Carteret County News-Times
Wednesday, October 30, 2013 12:00 pm
NEWPORT — Republicans plan on keeping their state political monopoly and pushing those efforts to the federal level next year, according to key North Carolina Republican players.
A number of Republican politicians made it out to Saturday’s Rally for America, hosted by the Crystal Coast Republican Men’s Club, including Congressman Walter B. Jones, R-N.C., representative of the state’s 3rd District, which includes Carteret.
“I will continue to represent the values of this area,” Mr. Jones told event attendees. “Because those are the values of this country and those are the values we need back in the Senate.”
The event, held at Fort Benjamin Park, aimed to make local representatives available to their supporters here in Carteret County, said Men’s Club President Ken Lang.
Mr. Jones was joined by a slew of Republican representatives including N.C. GOP Chairman Claude Pope, state representatives Pat McElraft and Michael Speciale, and N.C. Supreme Court candidate Bob Hunter.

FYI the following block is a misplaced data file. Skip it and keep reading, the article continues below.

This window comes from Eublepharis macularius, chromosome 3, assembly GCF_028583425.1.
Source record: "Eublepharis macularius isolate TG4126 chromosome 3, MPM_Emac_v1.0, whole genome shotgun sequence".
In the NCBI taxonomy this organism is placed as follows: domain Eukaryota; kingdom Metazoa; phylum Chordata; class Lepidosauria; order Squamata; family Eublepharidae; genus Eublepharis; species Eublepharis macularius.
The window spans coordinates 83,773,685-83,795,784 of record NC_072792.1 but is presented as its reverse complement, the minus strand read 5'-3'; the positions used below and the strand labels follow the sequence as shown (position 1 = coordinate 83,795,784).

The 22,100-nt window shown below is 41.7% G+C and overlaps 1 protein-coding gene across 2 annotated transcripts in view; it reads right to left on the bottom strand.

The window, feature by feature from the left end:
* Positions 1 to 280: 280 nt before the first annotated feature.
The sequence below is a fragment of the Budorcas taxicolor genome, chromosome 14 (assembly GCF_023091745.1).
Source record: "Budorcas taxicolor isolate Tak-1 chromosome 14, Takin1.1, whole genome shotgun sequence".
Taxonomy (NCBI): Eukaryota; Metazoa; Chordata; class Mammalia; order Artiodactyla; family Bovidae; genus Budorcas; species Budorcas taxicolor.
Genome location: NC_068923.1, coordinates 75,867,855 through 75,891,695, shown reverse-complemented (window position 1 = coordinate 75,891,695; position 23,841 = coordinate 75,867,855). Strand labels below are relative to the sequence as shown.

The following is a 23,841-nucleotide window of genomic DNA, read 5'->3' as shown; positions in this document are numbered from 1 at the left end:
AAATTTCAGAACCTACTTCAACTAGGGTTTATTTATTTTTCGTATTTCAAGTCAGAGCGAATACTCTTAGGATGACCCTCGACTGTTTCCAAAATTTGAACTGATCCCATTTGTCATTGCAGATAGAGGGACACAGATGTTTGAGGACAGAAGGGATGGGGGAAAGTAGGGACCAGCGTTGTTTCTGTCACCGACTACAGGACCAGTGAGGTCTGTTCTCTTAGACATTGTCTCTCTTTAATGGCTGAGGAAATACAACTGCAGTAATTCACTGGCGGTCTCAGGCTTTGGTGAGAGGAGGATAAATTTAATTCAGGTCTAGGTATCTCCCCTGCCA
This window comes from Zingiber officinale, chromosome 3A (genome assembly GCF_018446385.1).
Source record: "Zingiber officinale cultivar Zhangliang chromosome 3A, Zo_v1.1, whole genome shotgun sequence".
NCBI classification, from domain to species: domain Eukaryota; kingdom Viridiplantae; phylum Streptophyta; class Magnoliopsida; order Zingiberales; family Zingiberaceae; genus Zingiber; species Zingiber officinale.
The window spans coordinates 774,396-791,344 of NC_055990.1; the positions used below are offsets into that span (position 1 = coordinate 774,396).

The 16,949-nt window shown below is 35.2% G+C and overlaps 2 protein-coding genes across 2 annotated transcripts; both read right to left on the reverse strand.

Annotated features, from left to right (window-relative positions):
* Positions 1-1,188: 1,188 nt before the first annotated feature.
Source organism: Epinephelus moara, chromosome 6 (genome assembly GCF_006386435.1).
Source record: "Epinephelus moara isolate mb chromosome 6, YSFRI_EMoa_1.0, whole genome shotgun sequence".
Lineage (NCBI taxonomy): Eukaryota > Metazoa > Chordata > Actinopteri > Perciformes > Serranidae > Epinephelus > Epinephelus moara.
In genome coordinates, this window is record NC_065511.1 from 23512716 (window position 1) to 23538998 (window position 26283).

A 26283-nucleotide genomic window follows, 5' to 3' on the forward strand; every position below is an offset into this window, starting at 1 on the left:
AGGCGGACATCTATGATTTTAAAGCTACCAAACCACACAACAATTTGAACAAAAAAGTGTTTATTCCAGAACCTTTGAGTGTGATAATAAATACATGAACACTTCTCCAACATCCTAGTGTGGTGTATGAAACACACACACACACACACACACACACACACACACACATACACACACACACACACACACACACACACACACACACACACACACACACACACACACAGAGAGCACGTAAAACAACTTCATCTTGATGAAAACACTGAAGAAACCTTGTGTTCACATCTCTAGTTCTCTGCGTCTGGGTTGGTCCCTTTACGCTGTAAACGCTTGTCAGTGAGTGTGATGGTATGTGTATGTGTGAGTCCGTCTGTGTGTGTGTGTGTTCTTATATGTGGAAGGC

House Republicans face three critical issues at the federal level, Mr. Jones said, reforming the budget to cut the deficit and not raise the debt ceiling, fight the immigration reform bill coming out of the Senate and address the “waste of life and money in Afghanistan.”
“There were six Americans killed in the last two weeks, but here it’s like it doesn’t exist,” Mr. Jones said. “I don’t know where the outrage is in the American people.”
October 29, 2013
Congressman Walter B. Jones Press Office
WASHINGTON, D.C. – Today, Congressman Walter B. Jones (NC-3) attended a press conference in support of the Homeowner Flood Insurance Affordability Act, legislation he is cosponsoring to delay implementation of large flood insurance rate increases in Eastern North Carolina. The bipartisan bill would prevent enactment of certain parts of last year’s Biggert-Waters Flood Insurance Reform Act, which altered the National Flood Insurance Program (NFIP), until the Federal Emergency Management Agency (FEMA) completes a previously mandated study on the affordability of the new rates and proposes solutions to the severe increases. The study would then be subject to congressional review, putting the total time of delay around four years.